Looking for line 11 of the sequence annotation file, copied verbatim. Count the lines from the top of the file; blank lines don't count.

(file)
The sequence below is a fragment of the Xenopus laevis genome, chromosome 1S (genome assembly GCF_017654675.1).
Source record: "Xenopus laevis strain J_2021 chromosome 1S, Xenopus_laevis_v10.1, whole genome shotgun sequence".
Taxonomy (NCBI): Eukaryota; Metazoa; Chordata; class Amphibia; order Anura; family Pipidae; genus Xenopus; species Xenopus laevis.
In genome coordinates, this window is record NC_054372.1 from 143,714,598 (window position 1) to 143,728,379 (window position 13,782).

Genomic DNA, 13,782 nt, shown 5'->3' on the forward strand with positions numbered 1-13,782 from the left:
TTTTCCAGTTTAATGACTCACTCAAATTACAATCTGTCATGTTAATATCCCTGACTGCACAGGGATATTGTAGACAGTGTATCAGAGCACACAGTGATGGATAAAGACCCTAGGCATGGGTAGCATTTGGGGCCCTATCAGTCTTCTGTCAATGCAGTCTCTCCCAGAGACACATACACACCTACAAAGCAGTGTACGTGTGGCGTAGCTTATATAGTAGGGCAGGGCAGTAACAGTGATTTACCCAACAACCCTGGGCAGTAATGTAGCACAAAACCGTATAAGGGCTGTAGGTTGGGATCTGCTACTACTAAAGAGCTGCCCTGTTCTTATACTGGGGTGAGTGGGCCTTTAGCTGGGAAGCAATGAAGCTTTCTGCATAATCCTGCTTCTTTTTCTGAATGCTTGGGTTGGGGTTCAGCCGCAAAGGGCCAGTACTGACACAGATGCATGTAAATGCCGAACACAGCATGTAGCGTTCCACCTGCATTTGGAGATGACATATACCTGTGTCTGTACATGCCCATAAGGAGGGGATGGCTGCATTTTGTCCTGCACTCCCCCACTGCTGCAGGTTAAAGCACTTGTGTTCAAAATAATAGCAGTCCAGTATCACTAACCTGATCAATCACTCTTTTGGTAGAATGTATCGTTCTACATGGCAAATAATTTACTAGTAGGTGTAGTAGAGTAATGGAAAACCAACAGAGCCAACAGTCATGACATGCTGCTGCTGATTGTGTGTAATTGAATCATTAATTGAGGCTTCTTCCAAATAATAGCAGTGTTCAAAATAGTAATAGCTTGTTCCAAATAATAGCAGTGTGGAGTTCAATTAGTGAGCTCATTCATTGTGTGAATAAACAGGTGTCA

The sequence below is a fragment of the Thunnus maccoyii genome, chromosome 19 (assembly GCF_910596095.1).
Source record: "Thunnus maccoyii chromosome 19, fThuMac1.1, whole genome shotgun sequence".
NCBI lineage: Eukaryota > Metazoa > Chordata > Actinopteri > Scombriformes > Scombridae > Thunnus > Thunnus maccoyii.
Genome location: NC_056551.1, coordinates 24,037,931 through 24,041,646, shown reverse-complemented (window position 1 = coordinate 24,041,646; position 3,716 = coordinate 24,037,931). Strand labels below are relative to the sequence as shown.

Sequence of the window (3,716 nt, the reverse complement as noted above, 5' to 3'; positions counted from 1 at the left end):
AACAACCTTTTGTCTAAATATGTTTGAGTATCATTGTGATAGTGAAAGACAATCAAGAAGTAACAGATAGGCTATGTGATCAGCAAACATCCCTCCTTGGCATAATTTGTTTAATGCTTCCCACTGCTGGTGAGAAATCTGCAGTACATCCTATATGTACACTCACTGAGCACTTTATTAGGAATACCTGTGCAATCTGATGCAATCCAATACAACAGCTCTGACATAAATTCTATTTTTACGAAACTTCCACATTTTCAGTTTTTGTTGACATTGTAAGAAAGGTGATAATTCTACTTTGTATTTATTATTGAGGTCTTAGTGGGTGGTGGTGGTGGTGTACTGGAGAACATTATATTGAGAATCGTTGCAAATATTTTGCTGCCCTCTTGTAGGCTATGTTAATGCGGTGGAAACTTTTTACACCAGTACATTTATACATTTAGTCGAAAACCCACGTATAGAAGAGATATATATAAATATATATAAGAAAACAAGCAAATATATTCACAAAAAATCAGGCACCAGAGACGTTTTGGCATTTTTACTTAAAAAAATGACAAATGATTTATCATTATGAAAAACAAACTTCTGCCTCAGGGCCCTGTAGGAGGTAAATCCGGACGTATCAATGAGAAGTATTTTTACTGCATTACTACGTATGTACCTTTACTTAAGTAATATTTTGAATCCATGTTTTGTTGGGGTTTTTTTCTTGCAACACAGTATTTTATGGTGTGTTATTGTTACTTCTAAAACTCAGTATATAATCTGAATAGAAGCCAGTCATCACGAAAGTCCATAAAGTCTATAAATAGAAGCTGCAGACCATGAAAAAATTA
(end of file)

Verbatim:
Sequence of the window (3,716 nt, the reverse complement as noted above, 5' to 3'; positions counted from 1 at the left end):